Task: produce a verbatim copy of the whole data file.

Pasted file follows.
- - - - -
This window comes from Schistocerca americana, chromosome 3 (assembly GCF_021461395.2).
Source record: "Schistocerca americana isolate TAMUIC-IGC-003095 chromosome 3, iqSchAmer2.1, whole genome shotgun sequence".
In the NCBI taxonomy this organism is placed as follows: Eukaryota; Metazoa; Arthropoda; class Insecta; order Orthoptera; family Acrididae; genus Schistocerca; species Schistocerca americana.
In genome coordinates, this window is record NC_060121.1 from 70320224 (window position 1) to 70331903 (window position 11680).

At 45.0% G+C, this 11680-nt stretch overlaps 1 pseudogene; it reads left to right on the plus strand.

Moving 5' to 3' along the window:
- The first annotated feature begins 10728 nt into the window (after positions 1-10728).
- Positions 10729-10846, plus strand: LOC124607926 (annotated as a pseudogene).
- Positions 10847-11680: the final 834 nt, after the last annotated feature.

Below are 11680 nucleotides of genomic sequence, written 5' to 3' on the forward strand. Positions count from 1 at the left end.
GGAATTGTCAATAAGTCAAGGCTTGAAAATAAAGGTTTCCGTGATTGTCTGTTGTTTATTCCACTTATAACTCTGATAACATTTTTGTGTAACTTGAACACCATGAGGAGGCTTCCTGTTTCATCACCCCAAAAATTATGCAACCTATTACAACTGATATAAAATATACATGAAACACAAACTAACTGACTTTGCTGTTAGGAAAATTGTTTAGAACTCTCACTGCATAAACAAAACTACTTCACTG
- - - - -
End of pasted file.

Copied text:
This window comes from Schistocerca americana, chromosome 3 (assembly GCF_021461395.2).
Source record: "Schistocerca americana isolate TAMUIC-IGC-003095 chromosome 3, iqSchAmer2.1, whole genome shotgun sequence".
In the NCBI taxonomy this organism is placed as follows: Eukaryota; Metazoa; Arthropoda; class Insecta; order Orthoptera; family Acrididae; genus Schistocerca; species Schistocerca americana.
In genome coordinates, this window is record NC_060121.1 from 70320224 (window position 1) to 70331903 (window position 11680).

At 45.0% G+C, this 11680-nt stretch overlaps 1 pseudogene; it reads left to right on the plus strand.

Moving 5' to 3' along the window:
- The first annotated feature begins 10728 nt into the window (after positions 1-10728).
- Positions 10729-10846, plus strand: LOC124607926 (annotated as a pseudogene).
- Positions 10847-11680: the final 834 nt, after the last annotated feature.

Below are 11680 nucleotides of genomic sequence, written 5' to 3' on the forward strand. Positions count from 1 at the left end.
GGAATTGTCAATAAGTCAAGGCTTGAAAATAAAGGTTTCCGTGATTGTCTGTTGTTTATTCCACTTATAACTCTGATAACATTTTTGTGTAACTTGAACACCATGAGGAGGCTTCCTGTTTCATCACCCCAAAAATTATGCAACCTATTACAACTGATATAAAATATACATGAAACACAAACTAACTGACTTTGCTGTTAGGAAAATTGTTTAGAACTCTCACTGCATAAACAAAACTACTTCACTG